9,030
    214
    Distance measurement using ultrasonics is a much more practical approach. I believe this is the method of choice in robotics. The speed of sound is a bit easier to measure with generally available electronics.

    Maybe you have considered it and tossed it out.

    hgmjr
     
  19. CVMichael

    Thread Starter Senior Member

    Aug 3, 2007
    416
    17
    You are right, and I did consider it....

    The problem is that ultrasound gives you the distance in general, not a specific point in space...

    Actually, I was thinking to put that in the back of the robot so that it knows when "something" moves behind it, then when it detects that, then it's gonna turn it's attention to that section...

    I want to assimilate into it, as many types of sensors as I can (as long as I can get it to process all information in a resonable speed)

    I want to connect all the sensors through PIC chips, then in turn to a computer (the brains)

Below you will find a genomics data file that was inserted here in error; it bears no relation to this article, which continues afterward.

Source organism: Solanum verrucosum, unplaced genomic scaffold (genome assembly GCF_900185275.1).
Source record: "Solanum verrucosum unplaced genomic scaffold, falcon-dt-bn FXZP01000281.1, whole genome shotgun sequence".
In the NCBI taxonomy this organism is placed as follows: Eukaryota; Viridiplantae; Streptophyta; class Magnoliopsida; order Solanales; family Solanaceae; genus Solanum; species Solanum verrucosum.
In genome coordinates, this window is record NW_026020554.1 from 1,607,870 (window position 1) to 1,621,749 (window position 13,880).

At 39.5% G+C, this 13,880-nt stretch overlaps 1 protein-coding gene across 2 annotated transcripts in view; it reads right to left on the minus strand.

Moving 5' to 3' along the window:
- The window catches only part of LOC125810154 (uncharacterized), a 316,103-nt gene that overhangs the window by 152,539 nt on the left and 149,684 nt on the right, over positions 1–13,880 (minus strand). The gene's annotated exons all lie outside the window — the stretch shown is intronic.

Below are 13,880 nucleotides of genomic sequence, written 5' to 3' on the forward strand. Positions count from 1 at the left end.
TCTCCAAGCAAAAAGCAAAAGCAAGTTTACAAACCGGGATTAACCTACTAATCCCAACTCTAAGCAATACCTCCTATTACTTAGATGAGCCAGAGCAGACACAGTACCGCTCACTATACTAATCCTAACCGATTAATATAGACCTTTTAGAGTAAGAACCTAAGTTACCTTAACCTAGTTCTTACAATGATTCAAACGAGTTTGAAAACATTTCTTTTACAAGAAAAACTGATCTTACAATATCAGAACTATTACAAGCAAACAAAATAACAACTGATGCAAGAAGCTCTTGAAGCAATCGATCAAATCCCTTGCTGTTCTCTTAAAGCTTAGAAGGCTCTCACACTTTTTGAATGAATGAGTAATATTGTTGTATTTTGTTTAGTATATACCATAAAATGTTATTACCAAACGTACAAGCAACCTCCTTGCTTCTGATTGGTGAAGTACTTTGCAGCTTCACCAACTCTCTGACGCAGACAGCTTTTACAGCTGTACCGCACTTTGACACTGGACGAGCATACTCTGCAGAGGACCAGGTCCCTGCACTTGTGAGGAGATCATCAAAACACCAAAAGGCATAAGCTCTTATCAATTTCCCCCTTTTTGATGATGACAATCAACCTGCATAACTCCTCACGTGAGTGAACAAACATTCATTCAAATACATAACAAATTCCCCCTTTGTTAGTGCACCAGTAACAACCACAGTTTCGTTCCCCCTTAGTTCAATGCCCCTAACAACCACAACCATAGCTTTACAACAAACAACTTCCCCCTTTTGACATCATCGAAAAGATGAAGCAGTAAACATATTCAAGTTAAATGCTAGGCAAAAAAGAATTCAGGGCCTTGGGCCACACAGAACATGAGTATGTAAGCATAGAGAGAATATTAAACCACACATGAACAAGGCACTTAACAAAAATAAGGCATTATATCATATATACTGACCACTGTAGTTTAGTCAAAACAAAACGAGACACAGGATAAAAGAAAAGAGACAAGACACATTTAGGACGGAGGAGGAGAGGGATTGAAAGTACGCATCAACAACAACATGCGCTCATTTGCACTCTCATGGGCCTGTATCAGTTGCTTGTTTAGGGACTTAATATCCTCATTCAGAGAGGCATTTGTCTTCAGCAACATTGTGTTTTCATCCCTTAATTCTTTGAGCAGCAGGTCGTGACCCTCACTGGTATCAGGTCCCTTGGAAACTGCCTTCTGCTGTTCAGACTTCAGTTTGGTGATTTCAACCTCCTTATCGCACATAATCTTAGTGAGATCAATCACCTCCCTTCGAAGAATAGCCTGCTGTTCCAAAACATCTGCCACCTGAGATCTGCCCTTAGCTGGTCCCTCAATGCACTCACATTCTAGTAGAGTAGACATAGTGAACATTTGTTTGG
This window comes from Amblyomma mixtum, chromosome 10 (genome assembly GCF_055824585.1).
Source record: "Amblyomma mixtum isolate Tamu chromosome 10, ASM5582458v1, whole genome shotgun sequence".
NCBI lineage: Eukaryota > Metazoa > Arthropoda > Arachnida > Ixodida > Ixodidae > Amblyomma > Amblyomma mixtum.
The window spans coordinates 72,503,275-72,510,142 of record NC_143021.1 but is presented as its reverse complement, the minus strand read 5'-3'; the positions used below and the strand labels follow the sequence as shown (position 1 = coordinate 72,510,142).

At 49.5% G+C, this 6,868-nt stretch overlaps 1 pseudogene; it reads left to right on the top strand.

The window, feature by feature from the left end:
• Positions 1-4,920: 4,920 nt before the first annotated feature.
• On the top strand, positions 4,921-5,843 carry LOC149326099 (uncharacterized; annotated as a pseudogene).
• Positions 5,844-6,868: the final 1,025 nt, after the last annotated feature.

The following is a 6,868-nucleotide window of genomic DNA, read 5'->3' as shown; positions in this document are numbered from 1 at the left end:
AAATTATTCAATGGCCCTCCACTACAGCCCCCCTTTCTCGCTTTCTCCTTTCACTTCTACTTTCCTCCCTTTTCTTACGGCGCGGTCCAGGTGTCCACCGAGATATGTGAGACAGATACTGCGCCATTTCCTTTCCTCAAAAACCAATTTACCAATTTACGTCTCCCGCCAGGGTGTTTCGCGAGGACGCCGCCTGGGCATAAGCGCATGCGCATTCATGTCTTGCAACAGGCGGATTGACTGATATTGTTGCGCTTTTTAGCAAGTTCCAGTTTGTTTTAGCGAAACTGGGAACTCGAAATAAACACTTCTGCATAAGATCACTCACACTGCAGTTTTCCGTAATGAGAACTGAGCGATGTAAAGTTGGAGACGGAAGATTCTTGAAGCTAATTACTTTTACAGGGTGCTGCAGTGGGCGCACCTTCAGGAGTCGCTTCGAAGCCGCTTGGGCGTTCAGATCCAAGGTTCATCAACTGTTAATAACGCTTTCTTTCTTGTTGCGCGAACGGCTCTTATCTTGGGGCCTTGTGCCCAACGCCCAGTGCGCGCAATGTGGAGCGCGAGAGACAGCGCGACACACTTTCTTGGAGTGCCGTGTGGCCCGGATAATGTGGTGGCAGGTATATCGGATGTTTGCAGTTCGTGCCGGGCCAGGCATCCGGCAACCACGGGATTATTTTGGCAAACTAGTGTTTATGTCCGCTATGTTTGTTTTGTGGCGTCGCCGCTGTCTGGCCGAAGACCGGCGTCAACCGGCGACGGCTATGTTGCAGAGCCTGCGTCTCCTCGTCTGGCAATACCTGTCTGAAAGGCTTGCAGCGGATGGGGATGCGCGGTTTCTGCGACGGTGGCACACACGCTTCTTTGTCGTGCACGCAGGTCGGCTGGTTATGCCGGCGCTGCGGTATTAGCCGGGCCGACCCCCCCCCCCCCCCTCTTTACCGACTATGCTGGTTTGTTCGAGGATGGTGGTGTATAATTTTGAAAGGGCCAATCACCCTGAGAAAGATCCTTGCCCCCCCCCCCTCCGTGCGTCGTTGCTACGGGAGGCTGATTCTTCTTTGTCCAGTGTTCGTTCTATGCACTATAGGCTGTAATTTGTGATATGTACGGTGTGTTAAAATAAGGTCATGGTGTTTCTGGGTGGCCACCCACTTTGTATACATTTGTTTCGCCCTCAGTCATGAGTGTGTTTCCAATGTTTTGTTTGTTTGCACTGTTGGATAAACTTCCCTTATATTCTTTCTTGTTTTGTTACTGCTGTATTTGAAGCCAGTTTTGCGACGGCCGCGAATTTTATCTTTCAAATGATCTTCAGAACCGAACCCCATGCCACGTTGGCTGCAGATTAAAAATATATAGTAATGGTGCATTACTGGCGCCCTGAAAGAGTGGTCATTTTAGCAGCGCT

I know that I embarked into a huge project, but when I started, I knew that it's gonna take me years of work.

    To me, it matters most what I learn through this.

    Anyways... back to my question... does anyone have any idea how to do it with a laser ?
     
  20. Mike M.

    Active Member

    Oct 9, 2007
    104
    0
    Isn't that how a 3D holograph is "recorded" based on the 3D target that it is trying to recreate? With beam splitting, you may be able to accurately measure distance by refocusing the blurred reflection pattern generated by the dual-beam interaction. The focal parameter would then be a function of the distance. Time and material type should then become irrelevant because the beams are referencing each other, both traveling the same distance and through the same material thus cancelling out any density fluctuations or movement of the target.